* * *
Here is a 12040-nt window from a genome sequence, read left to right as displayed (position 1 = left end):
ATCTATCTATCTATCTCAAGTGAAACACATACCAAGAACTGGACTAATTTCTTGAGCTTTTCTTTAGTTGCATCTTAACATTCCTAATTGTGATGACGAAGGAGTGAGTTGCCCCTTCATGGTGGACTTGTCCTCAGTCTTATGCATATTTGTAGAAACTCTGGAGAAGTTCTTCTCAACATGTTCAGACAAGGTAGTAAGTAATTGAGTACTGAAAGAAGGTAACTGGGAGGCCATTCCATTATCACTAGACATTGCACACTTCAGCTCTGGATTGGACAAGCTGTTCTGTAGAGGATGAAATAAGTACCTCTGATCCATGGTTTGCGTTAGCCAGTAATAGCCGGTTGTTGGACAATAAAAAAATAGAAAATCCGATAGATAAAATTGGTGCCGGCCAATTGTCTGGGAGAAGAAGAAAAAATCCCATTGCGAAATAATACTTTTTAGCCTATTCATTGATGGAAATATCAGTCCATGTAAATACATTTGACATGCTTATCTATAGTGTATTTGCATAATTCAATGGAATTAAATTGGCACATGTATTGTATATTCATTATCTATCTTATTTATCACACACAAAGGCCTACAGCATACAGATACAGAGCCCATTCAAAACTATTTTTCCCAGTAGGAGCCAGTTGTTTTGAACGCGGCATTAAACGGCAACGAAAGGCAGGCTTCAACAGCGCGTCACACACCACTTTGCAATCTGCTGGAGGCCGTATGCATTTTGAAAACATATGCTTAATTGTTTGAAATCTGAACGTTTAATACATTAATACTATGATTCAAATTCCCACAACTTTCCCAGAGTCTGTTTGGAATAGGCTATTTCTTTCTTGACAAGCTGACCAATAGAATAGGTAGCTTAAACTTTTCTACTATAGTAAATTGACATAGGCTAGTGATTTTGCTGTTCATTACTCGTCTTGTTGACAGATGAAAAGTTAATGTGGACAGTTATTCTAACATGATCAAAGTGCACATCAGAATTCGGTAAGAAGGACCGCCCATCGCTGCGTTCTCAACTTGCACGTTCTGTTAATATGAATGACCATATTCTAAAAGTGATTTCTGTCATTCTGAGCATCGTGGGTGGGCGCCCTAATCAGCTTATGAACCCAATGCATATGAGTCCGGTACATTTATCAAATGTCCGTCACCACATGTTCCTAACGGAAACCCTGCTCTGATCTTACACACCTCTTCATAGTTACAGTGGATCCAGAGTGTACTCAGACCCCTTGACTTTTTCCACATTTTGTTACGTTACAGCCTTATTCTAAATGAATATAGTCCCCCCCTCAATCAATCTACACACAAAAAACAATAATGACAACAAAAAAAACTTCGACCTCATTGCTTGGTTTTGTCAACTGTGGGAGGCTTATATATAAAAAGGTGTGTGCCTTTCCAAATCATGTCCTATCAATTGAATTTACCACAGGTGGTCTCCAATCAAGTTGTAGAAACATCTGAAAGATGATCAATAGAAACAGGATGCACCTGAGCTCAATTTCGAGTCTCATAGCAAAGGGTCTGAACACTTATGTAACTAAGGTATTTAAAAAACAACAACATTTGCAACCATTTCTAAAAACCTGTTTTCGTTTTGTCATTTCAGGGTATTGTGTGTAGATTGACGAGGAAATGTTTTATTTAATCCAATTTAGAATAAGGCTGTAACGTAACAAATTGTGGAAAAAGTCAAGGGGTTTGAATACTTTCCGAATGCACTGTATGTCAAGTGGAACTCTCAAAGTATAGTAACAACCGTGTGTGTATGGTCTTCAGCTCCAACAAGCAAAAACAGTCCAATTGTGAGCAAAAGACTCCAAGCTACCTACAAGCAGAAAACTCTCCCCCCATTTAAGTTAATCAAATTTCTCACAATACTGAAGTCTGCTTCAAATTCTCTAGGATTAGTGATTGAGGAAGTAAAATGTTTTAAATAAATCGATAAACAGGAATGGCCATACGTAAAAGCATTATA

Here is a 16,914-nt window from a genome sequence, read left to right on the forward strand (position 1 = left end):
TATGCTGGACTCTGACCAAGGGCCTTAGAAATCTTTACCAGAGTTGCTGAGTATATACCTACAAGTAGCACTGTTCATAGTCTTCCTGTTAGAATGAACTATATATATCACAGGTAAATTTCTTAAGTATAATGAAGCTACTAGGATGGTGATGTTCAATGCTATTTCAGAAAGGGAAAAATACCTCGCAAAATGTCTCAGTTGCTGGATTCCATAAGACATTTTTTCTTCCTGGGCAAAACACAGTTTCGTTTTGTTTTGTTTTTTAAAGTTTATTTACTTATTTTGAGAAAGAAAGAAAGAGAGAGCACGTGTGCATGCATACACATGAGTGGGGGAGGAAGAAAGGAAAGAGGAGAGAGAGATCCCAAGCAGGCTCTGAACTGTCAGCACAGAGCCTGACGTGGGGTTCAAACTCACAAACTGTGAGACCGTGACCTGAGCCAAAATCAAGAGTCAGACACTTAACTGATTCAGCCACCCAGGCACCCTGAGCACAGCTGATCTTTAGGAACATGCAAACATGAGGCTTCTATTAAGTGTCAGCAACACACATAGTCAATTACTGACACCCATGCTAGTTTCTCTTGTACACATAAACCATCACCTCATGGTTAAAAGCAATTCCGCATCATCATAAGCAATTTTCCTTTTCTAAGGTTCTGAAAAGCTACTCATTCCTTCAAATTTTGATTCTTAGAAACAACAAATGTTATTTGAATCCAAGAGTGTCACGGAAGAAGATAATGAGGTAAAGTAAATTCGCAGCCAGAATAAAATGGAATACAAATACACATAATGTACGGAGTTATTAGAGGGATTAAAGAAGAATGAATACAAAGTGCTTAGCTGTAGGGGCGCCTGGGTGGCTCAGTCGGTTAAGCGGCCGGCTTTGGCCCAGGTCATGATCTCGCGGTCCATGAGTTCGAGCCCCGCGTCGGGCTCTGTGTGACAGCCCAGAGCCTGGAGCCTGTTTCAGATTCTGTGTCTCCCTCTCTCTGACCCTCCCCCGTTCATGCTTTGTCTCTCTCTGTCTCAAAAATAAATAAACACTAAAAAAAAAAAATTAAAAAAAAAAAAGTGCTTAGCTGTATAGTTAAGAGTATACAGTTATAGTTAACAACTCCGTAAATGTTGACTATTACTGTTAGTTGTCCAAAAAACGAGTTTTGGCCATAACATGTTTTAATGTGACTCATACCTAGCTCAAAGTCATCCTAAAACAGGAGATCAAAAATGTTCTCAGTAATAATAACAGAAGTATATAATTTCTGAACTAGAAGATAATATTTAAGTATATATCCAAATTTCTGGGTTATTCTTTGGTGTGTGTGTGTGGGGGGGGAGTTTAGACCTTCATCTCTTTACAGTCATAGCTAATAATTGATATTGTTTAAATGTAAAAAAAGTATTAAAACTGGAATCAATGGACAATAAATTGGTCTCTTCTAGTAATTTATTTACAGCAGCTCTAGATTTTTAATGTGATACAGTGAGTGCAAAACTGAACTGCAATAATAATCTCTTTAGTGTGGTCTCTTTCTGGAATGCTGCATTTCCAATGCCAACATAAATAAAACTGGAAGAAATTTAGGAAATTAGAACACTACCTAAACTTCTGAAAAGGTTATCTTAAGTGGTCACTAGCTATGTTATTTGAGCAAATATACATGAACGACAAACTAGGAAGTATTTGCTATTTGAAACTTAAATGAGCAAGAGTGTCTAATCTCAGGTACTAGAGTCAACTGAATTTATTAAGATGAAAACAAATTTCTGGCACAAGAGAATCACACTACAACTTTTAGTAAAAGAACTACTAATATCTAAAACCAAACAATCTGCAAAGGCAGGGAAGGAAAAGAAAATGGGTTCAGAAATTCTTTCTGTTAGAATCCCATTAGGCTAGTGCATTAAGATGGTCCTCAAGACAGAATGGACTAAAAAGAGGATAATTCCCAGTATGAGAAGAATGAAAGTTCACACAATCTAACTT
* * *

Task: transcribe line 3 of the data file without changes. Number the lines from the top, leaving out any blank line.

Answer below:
Here is a 16,914-nt window from a genome sequence, read left to right on the forward strand (position 1 = left end):